Study: Marijuana Does Not Lead to an Increase in Psychotic Symptoms

PHILADELPHIA, PA — There exists “minimal evidence” in support of an association between cannabis use by itself and the onset of psychotic symptoms in young people, according to data published online ahead of print in the Journal of Adolescent Health.

Investigators from the University of Pennsylvania, Department of Psychiatry assessed the relationship between drug use and the onset of psychotic symptoms in a cohort of 4,171 young people ages 14 to 21. Authors reported that “neither frequent nor early cannabis use predicted increased odds of psychosis spectrum classification” after researchers adjusted for potential confounders (e.g., concurrent use of other substances, comorbid psychopathology, and trauma exposure).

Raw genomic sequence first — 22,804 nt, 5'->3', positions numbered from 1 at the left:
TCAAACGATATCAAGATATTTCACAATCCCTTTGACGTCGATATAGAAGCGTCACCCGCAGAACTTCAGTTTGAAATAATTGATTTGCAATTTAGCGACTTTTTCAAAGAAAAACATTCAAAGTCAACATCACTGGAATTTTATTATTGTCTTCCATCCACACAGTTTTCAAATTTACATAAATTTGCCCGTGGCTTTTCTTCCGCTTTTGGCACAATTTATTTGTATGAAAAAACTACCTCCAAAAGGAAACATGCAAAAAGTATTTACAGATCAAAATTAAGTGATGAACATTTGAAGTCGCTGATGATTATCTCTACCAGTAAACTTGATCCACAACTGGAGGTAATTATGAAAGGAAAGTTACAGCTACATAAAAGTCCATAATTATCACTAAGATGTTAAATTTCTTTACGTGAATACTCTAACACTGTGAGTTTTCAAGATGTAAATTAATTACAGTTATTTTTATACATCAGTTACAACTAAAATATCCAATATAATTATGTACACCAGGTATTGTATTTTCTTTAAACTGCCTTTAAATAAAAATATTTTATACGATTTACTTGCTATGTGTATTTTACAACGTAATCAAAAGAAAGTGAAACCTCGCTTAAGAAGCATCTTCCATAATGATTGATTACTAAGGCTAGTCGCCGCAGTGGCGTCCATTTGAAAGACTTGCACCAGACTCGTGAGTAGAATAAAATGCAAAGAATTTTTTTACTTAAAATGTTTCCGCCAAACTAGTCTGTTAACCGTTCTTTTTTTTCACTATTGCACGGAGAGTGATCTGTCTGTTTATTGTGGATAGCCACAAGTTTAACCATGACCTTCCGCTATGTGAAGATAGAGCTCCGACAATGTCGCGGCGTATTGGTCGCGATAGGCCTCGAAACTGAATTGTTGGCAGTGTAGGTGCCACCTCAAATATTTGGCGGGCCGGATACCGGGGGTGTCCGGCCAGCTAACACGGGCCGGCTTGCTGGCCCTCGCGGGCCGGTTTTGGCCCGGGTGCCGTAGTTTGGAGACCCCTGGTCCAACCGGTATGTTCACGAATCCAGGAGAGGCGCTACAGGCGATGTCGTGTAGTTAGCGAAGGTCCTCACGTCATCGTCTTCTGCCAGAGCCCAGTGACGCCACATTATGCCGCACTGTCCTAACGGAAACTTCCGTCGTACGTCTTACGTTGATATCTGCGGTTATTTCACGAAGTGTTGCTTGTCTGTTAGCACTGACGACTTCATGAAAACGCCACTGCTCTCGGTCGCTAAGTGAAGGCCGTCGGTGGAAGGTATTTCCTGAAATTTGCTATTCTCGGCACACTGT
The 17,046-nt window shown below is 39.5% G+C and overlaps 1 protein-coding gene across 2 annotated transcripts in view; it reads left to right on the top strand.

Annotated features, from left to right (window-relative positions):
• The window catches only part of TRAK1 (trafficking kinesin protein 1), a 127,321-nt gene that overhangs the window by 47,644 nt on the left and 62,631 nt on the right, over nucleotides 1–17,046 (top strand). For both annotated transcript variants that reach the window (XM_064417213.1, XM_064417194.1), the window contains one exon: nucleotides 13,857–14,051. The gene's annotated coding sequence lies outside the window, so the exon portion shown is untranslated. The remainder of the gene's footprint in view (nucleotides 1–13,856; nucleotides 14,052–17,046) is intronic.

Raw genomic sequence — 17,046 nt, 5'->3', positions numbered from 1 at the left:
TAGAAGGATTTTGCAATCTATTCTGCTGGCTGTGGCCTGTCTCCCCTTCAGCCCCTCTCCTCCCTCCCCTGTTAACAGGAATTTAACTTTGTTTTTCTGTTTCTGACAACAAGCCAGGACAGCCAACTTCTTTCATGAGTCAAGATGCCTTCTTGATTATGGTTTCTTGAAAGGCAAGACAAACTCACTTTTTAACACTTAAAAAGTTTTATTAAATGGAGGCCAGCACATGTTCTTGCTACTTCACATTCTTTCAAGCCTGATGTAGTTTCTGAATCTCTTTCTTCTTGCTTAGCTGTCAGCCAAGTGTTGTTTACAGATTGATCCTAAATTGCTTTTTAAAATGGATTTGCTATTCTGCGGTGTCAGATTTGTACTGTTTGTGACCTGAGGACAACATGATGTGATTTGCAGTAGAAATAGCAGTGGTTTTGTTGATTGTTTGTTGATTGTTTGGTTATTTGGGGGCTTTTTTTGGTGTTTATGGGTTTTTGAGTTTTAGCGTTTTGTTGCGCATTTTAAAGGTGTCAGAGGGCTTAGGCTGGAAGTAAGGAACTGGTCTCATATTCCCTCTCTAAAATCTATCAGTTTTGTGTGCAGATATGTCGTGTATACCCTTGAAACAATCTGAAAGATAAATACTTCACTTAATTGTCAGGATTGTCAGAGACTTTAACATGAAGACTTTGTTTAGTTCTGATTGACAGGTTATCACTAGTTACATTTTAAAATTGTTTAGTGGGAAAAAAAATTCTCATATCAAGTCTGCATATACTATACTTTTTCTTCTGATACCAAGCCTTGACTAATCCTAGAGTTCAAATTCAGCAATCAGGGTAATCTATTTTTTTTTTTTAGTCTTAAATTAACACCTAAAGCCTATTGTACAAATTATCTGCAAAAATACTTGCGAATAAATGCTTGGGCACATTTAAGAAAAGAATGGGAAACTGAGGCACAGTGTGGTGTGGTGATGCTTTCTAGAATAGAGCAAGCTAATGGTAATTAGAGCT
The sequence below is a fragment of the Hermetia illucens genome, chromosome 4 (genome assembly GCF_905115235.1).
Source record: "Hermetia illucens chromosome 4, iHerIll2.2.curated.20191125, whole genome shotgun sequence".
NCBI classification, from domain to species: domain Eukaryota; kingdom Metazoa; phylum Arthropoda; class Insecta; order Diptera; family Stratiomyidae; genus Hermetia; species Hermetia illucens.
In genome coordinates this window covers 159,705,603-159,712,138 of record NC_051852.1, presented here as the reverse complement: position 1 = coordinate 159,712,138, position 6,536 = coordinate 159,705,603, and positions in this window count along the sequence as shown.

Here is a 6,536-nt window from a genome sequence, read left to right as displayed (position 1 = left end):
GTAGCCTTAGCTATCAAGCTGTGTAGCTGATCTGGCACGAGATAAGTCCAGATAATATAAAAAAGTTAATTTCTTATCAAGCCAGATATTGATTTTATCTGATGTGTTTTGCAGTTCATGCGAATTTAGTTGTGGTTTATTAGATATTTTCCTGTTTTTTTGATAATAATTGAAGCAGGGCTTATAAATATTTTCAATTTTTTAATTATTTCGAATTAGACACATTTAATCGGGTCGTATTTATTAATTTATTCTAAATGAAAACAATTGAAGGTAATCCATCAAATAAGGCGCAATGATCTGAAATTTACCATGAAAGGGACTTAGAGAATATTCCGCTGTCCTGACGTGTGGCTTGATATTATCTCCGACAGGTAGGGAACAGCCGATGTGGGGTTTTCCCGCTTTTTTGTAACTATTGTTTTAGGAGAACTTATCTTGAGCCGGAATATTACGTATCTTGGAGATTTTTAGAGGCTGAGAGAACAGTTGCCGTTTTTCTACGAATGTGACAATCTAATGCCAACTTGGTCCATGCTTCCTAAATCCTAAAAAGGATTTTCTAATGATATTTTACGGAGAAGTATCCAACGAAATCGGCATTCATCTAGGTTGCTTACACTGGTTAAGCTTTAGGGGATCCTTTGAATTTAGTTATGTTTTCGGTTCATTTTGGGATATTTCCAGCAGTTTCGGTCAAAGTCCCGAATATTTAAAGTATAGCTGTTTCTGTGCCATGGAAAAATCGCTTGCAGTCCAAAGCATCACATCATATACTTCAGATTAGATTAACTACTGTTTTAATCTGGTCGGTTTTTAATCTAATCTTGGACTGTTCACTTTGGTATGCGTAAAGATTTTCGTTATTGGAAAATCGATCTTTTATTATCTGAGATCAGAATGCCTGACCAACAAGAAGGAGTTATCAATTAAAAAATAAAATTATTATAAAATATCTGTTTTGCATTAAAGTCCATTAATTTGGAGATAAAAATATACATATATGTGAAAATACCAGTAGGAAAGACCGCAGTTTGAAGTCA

They concluded:

“Overall, we found minimal evidence for associations between cannabis use by itself and psychosis spectrum symptoms.”

The findings are similar to those of a 2015 longitudinal study reporting that early-onset cannabis use is not positively associated with a greater risk of psychosis or other mental health disorders in mid-life.

A 2016 literature review published in the journal Current Psychiatry Reports concluded that cannabis use likely does not cause the psychosis, but rather, that subjects susceptible to the disorder may be more likely to engage in habitual use of the substance.

Full text of the study, “Cannabis use, polysubstance use, and psychosis spectrum symptoms in a community-based sample of U.S. youth,” appears in the Journal of Adolescent Health.

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